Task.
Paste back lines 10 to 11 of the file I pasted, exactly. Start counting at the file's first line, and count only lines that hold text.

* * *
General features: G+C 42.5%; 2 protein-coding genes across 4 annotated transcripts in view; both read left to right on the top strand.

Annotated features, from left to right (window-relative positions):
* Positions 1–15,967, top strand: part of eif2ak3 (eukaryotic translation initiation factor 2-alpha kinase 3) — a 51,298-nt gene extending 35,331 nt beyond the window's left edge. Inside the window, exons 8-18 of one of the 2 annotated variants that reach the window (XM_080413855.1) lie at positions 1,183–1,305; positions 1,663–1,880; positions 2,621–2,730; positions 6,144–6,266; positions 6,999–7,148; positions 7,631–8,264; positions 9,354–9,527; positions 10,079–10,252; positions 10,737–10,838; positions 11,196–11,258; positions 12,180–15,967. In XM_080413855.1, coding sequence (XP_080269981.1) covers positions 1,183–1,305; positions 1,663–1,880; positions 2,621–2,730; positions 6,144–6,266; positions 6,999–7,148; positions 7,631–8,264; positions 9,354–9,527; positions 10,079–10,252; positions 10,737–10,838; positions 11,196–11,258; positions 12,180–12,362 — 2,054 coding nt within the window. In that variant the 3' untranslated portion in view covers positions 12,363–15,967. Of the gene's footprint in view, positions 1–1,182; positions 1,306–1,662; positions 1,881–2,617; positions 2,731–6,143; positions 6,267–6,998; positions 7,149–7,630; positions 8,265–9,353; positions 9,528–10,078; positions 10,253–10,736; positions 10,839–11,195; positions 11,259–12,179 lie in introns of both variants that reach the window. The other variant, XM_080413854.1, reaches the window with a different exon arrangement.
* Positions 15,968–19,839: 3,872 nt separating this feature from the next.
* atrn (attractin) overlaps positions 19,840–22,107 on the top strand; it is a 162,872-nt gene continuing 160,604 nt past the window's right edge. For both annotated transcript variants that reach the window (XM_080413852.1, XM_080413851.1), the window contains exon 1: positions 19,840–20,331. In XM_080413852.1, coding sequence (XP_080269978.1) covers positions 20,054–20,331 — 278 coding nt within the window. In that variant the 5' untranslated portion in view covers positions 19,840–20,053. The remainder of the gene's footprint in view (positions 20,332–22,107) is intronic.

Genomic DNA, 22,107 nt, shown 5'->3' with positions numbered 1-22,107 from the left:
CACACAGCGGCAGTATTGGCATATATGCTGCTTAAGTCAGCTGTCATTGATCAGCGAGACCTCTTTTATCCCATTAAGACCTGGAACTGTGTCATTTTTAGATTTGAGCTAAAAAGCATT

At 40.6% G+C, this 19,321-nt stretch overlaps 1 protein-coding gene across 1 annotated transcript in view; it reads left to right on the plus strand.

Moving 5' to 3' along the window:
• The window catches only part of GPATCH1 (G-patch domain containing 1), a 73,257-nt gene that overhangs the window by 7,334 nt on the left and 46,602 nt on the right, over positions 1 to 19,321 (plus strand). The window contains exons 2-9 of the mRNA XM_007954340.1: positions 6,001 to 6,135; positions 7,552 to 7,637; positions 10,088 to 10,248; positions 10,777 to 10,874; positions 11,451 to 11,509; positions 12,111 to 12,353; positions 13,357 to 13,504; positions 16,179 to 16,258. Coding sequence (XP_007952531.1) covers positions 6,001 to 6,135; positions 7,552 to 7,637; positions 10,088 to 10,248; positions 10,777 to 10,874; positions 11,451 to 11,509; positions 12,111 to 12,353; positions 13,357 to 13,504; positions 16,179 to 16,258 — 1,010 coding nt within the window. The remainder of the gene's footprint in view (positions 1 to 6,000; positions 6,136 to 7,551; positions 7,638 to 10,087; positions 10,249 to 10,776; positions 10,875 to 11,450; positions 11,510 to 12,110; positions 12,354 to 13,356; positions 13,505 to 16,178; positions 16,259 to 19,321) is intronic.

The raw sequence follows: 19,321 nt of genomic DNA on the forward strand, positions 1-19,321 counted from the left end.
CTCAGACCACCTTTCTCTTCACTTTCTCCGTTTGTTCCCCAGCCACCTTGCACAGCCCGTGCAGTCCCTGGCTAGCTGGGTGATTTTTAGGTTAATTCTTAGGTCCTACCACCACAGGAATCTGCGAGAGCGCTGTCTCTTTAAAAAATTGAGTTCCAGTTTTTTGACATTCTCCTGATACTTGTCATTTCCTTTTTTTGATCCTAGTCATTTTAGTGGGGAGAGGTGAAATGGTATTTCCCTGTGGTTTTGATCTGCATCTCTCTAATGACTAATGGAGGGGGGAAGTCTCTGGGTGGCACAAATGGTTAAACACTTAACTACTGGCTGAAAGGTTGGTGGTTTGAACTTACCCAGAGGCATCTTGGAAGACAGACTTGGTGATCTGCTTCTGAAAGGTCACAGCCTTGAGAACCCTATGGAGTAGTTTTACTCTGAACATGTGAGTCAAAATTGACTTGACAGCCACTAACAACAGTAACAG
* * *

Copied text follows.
• The window catches only part of GPATCH1 (G-patch domain containing 1), a 73,257-nt gene that overhangs the window by 7,334 nt on the left and 46,602 nt on the right, over positions 1 to 19,321 (plus strand). The window contains exons 2-9 of the mRNA XM_007954340.1: positions 6,001 to 6,135; positions 7,552 to 7,637; positions 10,088 to 10,248; positions 10,777 to 10,874; positions 11,451 to 11,509; positions 12,111 to 12,353; positions 13,357 to 13,504; positions 16,179 to 16,258. Coding sequence (XP_007952531.1) covers positions 6,001 to 6,135; positions 7,552 to 7,637; positions 10,088 to 10,248; positions 10,777 to 10,874; positions 11,451 to 11,509; positions 12,111 to 12,353; positions 13,357 to 13,504; positions 16,179 to 16,258 — 1,010 coding nt within the window. The remainder of the gene's footprint in view (positions 1 to 6,000; positions 6,136 to 7,551; positions 7,638 to 10,087; positions 10,249 to 10,776; positions 10,875 to 11,450; positions 11,510 to 12,110; positions 12,354 to 13,356; positions 13,505 to 16,178; positions 16,259 to 19,321) is intronic.

The raw sequence follows: 19,321 nt of genomic DNA on the forward strand, positions 1-19,321 counted from the left end.